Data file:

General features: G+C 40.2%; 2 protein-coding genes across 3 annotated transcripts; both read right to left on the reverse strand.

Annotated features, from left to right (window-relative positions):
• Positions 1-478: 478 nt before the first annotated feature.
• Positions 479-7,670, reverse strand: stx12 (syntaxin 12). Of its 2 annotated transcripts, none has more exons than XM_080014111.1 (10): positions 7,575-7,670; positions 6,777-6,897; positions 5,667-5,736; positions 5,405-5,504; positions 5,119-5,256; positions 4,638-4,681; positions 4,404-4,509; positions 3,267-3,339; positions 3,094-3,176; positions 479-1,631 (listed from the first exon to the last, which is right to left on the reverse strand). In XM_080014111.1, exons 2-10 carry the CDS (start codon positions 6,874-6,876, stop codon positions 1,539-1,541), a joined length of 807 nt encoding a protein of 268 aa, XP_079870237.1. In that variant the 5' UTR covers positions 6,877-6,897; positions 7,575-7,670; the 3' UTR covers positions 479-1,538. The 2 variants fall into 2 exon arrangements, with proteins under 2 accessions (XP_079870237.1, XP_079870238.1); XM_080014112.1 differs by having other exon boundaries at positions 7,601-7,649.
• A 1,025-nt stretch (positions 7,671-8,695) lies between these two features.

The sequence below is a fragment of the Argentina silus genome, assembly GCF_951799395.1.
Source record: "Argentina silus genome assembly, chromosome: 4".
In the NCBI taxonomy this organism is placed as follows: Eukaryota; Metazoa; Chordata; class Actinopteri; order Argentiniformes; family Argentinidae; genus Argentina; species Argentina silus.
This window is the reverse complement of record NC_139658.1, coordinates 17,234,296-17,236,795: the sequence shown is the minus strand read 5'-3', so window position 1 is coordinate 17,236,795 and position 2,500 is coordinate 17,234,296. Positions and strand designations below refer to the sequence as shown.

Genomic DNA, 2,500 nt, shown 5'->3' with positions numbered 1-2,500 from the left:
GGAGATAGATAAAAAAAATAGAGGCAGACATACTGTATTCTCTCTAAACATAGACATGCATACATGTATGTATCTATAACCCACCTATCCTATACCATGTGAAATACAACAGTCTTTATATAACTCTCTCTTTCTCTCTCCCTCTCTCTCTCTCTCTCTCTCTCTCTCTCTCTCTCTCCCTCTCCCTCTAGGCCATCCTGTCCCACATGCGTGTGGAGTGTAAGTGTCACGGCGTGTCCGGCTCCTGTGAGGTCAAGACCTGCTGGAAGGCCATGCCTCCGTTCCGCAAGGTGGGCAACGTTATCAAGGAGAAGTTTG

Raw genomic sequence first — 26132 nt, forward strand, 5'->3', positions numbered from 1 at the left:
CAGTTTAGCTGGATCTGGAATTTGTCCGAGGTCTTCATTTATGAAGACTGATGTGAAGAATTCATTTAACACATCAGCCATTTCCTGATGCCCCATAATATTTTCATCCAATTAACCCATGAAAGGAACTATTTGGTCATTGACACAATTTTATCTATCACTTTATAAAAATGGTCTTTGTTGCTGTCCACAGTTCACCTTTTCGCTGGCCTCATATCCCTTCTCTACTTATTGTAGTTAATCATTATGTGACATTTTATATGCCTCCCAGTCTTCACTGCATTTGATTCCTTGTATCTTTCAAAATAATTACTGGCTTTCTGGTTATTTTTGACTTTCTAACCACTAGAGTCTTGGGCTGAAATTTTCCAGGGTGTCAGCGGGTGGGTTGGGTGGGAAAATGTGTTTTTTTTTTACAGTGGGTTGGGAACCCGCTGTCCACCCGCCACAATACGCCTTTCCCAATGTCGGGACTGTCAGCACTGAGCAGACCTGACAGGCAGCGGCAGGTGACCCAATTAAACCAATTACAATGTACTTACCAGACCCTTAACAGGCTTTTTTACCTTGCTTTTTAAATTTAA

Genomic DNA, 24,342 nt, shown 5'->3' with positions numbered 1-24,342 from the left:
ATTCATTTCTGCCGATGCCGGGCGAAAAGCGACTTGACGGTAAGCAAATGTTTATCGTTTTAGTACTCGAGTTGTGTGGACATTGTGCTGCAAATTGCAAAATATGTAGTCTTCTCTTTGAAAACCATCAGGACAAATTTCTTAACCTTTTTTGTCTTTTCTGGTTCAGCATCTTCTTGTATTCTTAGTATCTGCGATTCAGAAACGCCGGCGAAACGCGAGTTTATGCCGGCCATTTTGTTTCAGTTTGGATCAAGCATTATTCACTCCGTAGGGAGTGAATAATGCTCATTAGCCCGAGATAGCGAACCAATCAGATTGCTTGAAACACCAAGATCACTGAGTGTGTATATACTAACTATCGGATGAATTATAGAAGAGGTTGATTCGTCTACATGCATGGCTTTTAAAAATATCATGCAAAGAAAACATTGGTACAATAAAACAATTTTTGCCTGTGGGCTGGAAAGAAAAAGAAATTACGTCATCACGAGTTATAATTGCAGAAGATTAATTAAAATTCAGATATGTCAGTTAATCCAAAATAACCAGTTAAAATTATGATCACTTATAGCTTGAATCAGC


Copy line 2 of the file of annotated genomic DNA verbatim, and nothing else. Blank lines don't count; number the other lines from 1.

Annotated features, from left to right (window-relative positions):